I was just going to Cambridge as Anthony Blunt and other spies were being revealed and it captured my imagination. Why should men at the centre of the British establishment, apparent patriots, seek to enjoy their position but also work against it? The story is as much about personal as public betrayal.
The FutureBook: I'm interested to see that your book is referred to as the first full biography of Burgess. I think many of us would have assumed that something existed, but we'd have been wrong, apparently?
Andrew Lownie: Burgess cooperated with a biography written by Tom Driberg in 1956. It’s as interesting in what it doesn’t say as what it says and the fact that both Soviet and British intelligence tried to use it for its own purposes.
Burgess pops up in all the Cambridge spy books but because he fled Britain in 1951 and died in 1963 [at age 52], few people are alive who knew him. He did keep correspondence – for blackmailing rather than sentimental reasons – but it was scooped up by MI5 in 1951.
Blunt, Philby, Maclean have all had lives but they died more recently. A self-published biography of Burgess appeared a few years ago but the author refused to use any Russian sources as tainted – the Russians have selectively released some files in recent years – and didn’t interview anyone.
I interviewed over a hundred people who had never spoken before and had access to the papers of Burgess’s two long-term boyfriends.
The FutureBook: What part of the Burgess story is the most compelling to you?
Andrew Lownie: I think what will surprise people is how effective Burgess was as a spy – I argue he was the most important – and how well-regarded he was by a range of respected people from Winston Churchill and Anthony Eden to GM Trevelyan, Maynard Keynes and Ernest Bevin.
His visitors in Moscow alone included Michael Redgrave, Frederick Ashton, Graham Greene and Stephen Spender, Isherwood wrote a poem about him, George Orwell was a friend and colleague and his friends ranged from Laurence Olivier and Lucian Freud to EM Forster and Cyril Conolly. There is also his bisexuality and close friendship with a female member of a distinguished British political family.
The FutureBook: You also told me that you'd been at work for some time on the book. What has the process been like?...Has this project served as a kind of sanity sideline for you or as another element of such a busy life and career?
Andrew Lownie: It has been tough which is why it has taken so long. Agenting is already a seven-day-a-week job with some 20,000 submissions a year and personally handling over 200 authors. However, I found that by working late and taking the odd day off for research trips that it was manageable. The book wrote itself because Burgess is such a larger than life character and because I’d done so much research. It’s given me a new respect for authors.
'15% ebook royalties, just to keep me on my toes'
The FutureBook: As for the agent-as-author element of the story...how does a leading agent like you shop around your own book? Do you hand it to another agent to sell? Or did you in fact know of an interest at Hodder & Stoughton?
Andrew Lownie: I’ve written books before – my literary guide to Edinburgh and various books on the writer John Buchan were published in the 1990s – but clearly much has changed.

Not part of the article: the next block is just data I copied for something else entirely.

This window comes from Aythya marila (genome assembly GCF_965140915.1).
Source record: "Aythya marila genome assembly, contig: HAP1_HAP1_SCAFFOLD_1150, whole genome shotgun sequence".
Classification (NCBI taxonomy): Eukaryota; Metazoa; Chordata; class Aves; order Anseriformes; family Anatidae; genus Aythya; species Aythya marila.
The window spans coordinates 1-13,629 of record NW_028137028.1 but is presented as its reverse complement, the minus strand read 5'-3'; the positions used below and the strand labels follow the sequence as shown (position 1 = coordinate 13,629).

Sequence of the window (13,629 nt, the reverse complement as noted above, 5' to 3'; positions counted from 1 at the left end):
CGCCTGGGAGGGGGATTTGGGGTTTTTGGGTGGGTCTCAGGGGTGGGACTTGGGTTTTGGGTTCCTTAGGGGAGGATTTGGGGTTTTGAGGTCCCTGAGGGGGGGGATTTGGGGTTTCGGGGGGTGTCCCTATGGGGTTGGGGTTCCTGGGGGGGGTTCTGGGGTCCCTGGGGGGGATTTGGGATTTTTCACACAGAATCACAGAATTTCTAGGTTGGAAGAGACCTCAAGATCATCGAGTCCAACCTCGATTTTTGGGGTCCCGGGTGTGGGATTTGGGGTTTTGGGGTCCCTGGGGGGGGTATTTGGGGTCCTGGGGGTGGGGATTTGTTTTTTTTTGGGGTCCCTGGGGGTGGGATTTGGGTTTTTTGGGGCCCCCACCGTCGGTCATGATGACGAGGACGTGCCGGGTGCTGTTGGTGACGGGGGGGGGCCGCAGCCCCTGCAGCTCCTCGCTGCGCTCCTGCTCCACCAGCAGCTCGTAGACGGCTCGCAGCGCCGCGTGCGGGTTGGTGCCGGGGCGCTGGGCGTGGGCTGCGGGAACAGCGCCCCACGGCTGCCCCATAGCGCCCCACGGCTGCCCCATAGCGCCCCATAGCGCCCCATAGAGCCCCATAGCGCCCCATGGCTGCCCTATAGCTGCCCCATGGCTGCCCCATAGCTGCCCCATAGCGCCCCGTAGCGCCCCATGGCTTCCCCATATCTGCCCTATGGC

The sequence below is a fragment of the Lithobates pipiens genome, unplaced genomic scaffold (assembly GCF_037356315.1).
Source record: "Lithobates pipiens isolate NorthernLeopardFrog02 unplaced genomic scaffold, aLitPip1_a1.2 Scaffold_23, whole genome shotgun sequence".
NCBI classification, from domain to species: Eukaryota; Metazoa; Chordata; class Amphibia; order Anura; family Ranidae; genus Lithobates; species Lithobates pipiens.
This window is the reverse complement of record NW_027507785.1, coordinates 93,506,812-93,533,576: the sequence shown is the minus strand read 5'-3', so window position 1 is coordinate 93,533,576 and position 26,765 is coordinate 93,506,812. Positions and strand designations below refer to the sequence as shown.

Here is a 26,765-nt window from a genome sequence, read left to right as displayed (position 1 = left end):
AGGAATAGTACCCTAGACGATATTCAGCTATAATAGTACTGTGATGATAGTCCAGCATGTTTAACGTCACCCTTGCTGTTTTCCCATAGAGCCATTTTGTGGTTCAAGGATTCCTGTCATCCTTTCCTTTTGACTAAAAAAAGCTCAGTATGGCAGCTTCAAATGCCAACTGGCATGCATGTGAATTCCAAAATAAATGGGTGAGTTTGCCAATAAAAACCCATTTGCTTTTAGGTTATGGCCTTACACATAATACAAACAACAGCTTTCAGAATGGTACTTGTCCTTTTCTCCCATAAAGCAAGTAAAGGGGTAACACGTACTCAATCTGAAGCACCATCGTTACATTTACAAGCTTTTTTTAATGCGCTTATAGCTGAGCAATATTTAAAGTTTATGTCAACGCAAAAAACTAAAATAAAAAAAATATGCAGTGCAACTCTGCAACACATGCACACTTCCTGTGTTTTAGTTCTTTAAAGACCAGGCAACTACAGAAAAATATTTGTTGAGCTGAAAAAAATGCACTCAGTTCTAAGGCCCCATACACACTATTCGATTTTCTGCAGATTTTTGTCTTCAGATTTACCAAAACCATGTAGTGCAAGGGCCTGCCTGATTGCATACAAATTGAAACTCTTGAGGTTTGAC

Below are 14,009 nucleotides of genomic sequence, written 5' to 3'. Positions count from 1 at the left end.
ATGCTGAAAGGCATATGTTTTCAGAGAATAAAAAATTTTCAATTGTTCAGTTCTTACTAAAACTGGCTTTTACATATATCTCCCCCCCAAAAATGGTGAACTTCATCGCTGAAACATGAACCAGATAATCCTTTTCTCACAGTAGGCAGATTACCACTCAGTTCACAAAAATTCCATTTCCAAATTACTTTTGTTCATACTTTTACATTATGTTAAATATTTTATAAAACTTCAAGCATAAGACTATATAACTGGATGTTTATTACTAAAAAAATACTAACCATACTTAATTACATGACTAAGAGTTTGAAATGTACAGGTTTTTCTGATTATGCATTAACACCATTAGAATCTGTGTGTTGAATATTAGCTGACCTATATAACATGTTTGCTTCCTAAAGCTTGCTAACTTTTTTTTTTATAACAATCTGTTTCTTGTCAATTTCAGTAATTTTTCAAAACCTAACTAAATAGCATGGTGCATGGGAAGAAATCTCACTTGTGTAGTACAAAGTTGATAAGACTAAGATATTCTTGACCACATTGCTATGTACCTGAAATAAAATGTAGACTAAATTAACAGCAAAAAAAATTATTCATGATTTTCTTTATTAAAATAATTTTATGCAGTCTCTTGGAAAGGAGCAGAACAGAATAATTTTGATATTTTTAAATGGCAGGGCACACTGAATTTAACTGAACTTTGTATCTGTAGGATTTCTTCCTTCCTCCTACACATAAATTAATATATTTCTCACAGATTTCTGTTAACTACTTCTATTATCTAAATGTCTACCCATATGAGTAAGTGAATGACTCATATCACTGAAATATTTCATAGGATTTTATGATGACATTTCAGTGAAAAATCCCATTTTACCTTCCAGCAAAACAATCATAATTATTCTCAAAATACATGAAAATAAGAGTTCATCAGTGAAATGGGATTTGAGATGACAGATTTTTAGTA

I did talk to an agent but decided that in this field I knew the right editors. I simply submitted as I would for any author and editors responded in the same way. Hodder could publish quickly, which was important to me, and I liked their editorial and publicity team which is experienced and very smart. The fact their offices were close and that I had started my publishing career there was a bonus. On my side, it’s been a very happy experience.
The FutureBook: When the publisher sees an ace agent coming in the door on his own behalf, does the publisher pull out "the good contract"? Or did you find that you had to negotiate just as you would for a client of the agency?
Andrew Lownie: I had to negotiate though they quoted previous deals back at me and they even slipped in a few fast ones like 15% ebook royalties just to keep me on my toes.
The FutureBook: And did you come out of the experience with any new insights into things, having been "the talent" this time? ...Were there any moments when you thought, "Hm, that's the problem my authors have been telling me about" or "Boy, this isn't nearly as bad as our authors make it sound"?
Andrew Lownie: My authors have always had happy experiences at Hodder, another factor in going with them, so I didn’t expect problems. In fact, it’s given me a new respect for the care editors take with manuscripts – we had three sets of proofs – and the imagination and contacts of their publicists. There is a lot agents don’t see and being an author myself again has made me a better agent I believe.
The FutureBook: How about the US publication?
Andrew Lownie: St Martin’s have bought US and Canada rights but frustratingly can’t publish until Fall 2016. Hodder bought, edited and published the book within three months without cutting any corners – it even had a legal read though almost everyone in it is dead. It shows it can be done.
The FutureBook: Very good timing in the UK, too, the 10th of September, high season. Will the release of the book add greatly to your workload, or do you expect rolling out the book to be fairly manageable?
Andrew Lownie: I’m due to give some 30 talks over next three months from Gibraltar to Dorset and Scotland to Suffolk and have written lots of articles on Burgess and his circle or comment pieces on Freedom of Information legislation. So it will be busy.
In addition to his book-related appearances, Andrew Lownie will be speaking at the International Writers' Conference of the Matera Women's Fiction Festival in late September.
Main image - iStockphoto: Jordi Delgado